AT&T Break up Needs to Clear Some Hurdles


Washington-The role of regulators in AT&T Corp.'s voluntary breakup is unclear for now, especially in connection with the company's two-year plan to transform AT&T Broadband into a stand-alone cable company.

The creation of a publicly traded MSO could represent a change in control subject to cities' approval, said Joe Van Eaton, a Washington attorney who represents local governments.

"At the end, there is going to be good chance that a change of control has occurred," Van Eaton said. "Structure is going to make a difference in the way franchising authorities look at this."

Van Eaton said U S West Inc. needed to win some local approvals when it spun off MediaOne Group Inc.

In a briefing with analysts Wednesday, AT&T chairman and CEO C. Michael Armstrong said he discussed the breakup with Federal Communications Commission chairman William Kennard, but said Kennard did not raise any regulatory concerns.

In a prepared statement, Kennard later said that the FCC "has the authority and the responsibility to ensure that this restructuring does not adversely impact the quality of consumer service, competition in the telecommunications markets and the integrity of the telecommunications network. I will continue to closely question the company about today's announcement and will insist that consumers' interests are protected."

Next summer, AT&T plans to create a tracking stock for its cable systems and its interest in broadband Internet-access provider Excite@Home Corp., floating shares in an initial public offering. A year later, AT&T plans to establish a common stock that would make AT&T Broadband an independent company.

An AT&T spokesman said the company did not need regulatory approvals in connection with the IPO tracker. He declined to comment on regulatory issues related to the spinoff, and said that event was two years in the offing.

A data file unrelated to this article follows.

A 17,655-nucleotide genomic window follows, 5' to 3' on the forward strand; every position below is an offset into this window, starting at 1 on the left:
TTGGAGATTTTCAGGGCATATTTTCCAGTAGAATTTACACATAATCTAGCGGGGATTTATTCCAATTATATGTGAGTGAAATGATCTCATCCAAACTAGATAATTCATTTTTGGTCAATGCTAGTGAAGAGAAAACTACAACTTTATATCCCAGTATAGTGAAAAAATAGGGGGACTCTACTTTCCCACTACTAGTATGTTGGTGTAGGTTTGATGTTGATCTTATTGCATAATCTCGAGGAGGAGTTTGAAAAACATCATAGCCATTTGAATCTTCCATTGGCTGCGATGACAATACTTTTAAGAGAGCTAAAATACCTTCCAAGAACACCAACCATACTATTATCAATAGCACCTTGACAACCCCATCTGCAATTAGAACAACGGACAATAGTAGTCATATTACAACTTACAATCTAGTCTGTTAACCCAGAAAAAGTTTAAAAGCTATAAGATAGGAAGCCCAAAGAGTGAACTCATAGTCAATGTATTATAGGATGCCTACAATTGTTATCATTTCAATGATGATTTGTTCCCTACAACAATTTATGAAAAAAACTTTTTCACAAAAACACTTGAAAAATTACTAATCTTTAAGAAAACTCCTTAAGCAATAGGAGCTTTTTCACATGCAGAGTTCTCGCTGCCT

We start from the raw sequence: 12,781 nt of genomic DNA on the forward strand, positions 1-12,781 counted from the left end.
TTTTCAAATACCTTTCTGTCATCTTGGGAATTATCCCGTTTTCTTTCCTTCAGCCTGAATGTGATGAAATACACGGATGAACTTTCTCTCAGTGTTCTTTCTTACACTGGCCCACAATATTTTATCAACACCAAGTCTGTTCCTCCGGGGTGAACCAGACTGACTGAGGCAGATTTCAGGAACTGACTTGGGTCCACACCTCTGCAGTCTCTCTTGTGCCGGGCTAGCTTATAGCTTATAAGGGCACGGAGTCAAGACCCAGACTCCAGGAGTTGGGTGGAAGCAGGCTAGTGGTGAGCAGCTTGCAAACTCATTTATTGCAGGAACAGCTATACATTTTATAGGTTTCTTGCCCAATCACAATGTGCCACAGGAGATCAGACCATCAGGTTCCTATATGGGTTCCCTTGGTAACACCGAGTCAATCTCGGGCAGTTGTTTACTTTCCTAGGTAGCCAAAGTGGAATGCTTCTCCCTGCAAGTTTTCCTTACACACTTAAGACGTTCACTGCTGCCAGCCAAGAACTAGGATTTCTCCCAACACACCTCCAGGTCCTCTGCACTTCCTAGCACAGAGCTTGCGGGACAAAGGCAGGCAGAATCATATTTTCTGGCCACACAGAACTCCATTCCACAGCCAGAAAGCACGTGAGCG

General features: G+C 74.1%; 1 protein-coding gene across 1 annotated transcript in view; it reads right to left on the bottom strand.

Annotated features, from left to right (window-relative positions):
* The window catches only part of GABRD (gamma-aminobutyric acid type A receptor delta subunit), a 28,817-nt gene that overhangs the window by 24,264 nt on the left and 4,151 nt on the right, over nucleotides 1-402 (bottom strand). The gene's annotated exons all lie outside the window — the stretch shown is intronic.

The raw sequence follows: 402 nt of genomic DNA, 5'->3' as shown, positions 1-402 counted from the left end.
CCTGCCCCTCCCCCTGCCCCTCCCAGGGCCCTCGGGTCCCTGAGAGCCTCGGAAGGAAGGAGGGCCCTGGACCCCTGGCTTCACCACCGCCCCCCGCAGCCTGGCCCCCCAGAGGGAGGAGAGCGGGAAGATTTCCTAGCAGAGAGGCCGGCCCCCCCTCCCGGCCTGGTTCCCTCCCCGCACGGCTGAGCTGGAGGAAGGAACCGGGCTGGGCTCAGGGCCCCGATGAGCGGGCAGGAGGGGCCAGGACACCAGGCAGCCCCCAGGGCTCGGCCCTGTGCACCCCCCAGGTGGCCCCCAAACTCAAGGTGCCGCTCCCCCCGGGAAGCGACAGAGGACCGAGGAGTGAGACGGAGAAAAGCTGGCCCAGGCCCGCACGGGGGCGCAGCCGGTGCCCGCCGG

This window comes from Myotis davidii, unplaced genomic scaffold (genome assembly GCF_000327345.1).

If the spinoff results in a change of control, an FCC source said, AT&T would need agency approval to transfer its federal licenses. Cable companies typically have an inventory of cable-antenna relay service (CARS) licenses-microwave relays that beam programming between headends located in places too difficult to wire due to rugged terrain.

If the cable unit is no longer owned by AT&T, an FCC source said, AT&T's Liberty Media Group would no longer be subject to the agency's program-access rules. At present, those regulations require Liberty to sell its large stable of cable networks to the direct-broadcast satellite industry.

As expected, AT&T's plan was not a huge hit with its usual Washington opponents.

Gene Kimmelman, co-director of the Consumers Union's Washington office, said AT&T's stunning announcement vindicated his view that the Telecommunications Act of 1996 caused more harm than good, now that AT&T has apparently given up on a frontal assault on the Baby Bells' local phone monopoly.

"This is a marketplace disaster caused by a profound mistake in policy," Kimmelman said. "It shows us that the belief that telecommunications deregulation would lead to lower prices and better services as a result of wire-to-wire competition was a fantasy."

The United States Telecom Association, the Bells' Washington lobbying arm, sent a letter to all members of Congress on Wednesday. It stated that because many details of the breakup were unclear, it was especially important that lawmakers resist AT&T's effort to pass a law relaxing the FCC's cable-ownership restrictions.

"In light of the possible implications on consumers of both the restructuring and the provision AT&T is seeking to enact, we encourage you to have a full public airing of this issue before enacting legislation," USTA's one-page letter said.

On a happier note for AT&T, National Cable Television Association president Robert Sachs said the creation of a stand-alone cable company was positive for the company and the industry.

"Being singularly focused, AT&T Broadband will be able to make corporate decisions based solely on the needs and interests of its cable business," Sachs said.